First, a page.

Ward rounds are fundamental to the care of medical inpatients, and newly graduated doctors may be expected to conduct them alone. There are no studies exploring the frequency with which this occurs, however, or how prepared they feel for this task.Methods
Newly graduated (Foundation Year-1, FY1) doctors in Northern Lincolnshire and Goole (NLaG) National Health Service Foundation Trust were surveyed at the end of their FY1 year. An online survey asked: how often they conducted medical ward rounds alone; how prepared they felt to do so; and how often they considered 13 important aspects of care. An aide-memoire outlining aspects to consider on ward rounds was introduced during induction for a second cohort of FY1s, and the survey was repeated.Findings
In the initial survey (2015), 42% (n = 19) of the 45 FY1s in NLaG responded: 84% (n = 16) reported conducting ward rounds alone twice or more each week, with 5% (n = 1) feeling prepared and 89% (n = 17) feeling unprepared to do so. In the second survey (2016), following the introduction of the aide-memoire, 52% (n = 25) of the 48 FY1s responded: 32% (n = 7) reported feeling prepared with the aide-memoire (a 27% increase from 2015). There was also a statistically significant increase in the frequency with which they reported considering three of 13 important aspects of care: nutrition, mobility and discharge planning.Findings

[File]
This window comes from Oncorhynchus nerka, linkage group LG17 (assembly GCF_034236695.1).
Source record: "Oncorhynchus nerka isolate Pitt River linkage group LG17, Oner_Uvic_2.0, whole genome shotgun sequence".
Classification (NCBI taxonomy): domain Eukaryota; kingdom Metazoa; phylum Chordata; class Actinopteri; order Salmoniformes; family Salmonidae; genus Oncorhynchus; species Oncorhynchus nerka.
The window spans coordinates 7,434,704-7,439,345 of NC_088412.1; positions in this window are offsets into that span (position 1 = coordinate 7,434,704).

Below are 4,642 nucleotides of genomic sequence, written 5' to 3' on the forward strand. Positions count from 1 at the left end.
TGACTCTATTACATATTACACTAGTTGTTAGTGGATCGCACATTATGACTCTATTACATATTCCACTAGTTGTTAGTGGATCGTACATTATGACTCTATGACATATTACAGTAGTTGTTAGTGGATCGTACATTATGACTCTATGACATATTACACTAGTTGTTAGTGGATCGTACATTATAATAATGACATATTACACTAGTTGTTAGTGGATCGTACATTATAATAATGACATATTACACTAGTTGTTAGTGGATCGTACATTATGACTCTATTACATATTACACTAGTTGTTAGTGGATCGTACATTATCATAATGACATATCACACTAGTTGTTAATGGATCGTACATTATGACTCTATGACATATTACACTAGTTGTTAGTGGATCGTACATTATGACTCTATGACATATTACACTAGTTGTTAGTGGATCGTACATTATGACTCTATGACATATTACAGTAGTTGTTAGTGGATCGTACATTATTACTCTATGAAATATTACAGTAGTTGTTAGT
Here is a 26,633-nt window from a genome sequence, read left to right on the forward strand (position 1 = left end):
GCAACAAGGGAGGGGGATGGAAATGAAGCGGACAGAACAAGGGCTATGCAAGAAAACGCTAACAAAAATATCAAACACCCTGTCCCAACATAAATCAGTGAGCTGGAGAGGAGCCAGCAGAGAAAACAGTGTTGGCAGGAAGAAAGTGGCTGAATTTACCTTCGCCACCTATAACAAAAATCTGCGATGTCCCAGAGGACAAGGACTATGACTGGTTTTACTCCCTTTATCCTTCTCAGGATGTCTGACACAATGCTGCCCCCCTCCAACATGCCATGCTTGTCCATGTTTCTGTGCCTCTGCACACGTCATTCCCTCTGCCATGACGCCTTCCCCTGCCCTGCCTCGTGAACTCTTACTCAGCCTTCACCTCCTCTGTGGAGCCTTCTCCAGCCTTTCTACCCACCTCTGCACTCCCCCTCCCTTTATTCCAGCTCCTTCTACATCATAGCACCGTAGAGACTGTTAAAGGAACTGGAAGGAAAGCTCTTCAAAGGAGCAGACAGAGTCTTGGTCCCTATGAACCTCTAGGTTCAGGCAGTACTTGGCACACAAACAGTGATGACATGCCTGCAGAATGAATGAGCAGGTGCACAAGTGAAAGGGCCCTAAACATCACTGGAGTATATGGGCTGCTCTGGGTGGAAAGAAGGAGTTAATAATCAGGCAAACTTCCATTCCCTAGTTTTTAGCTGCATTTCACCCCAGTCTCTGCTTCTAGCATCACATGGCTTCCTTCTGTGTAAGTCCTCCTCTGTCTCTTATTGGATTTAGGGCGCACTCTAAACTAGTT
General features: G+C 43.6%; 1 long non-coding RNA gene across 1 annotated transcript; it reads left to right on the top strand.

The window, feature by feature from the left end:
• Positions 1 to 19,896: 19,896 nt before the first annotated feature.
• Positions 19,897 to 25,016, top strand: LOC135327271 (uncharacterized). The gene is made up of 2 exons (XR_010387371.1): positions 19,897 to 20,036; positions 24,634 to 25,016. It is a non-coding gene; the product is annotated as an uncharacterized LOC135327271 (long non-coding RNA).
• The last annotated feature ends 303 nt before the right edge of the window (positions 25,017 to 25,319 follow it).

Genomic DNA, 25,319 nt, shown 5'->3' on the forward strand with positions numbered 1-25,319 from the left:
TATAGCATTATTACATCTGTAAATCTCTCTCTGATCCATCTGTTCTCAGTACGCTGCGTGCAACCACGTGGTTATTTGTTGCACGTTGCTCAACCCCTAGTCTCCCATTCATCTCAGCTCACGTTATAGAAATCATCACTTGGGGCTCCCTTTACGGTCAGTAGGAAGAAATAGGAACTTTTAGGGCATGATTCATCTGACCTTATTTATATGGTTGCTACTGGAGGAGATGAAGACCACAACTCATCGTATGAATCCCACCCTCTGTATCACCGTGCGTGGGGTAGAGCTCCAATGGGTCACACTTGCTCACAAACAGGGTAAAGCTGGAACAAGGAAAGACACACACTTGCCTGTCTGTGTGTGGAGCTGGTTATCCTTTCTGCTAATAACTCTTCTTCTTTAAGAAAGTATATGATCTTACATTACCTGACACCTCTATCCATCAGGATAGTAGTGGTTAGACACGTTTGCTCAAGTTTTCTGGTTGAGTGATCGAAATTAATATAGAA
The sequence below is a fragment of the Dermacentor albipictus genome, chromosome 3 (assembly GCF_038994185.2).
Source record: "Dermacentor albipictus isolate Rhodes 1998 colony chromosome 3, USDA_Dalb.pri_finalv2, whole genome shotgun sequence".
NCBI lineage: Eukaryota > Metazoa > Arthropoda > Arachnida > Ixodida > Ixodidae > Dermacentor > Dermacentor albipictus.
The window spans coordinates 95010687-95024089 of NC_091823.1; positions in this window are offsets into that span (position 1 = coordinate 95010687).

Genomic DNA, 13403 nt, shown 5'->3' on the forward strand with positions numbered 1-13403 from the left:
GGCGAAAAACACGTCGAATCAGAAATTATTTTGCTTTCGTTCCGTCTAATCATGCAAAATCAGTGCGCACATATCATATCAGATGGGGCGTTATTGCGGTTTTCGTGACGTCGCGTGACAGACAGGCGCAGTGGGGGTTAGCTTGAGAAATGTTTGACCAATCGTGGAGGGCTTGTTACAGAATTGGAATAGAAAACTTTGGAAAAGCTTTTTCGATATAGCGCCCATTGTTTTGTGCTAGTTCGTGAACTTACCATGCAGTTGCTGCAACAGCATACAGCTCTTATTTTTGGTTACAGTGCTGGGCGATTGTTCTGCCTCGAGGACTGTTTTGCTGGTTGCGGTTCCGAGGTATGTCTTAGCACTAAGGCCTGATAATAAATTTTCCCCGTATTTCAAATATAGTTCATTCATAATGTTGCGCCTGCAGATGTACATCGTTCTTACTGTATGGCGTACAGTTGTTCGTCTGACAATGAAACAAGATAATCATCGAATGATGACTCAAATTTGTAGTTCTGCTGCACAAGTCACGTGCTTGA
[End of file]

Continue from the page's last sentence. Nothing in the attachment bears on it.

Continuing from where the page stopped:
There are no studies exploring the frequency with which newly graduated doctors conduct ward rounds aloneDiscussion
The FY1s were regularly conducting ward rounds alone, and felt unprepared for this. An aide-memoire is a low-cost intervention with some value in improving preparedness, and could be further developed and used elsewhere.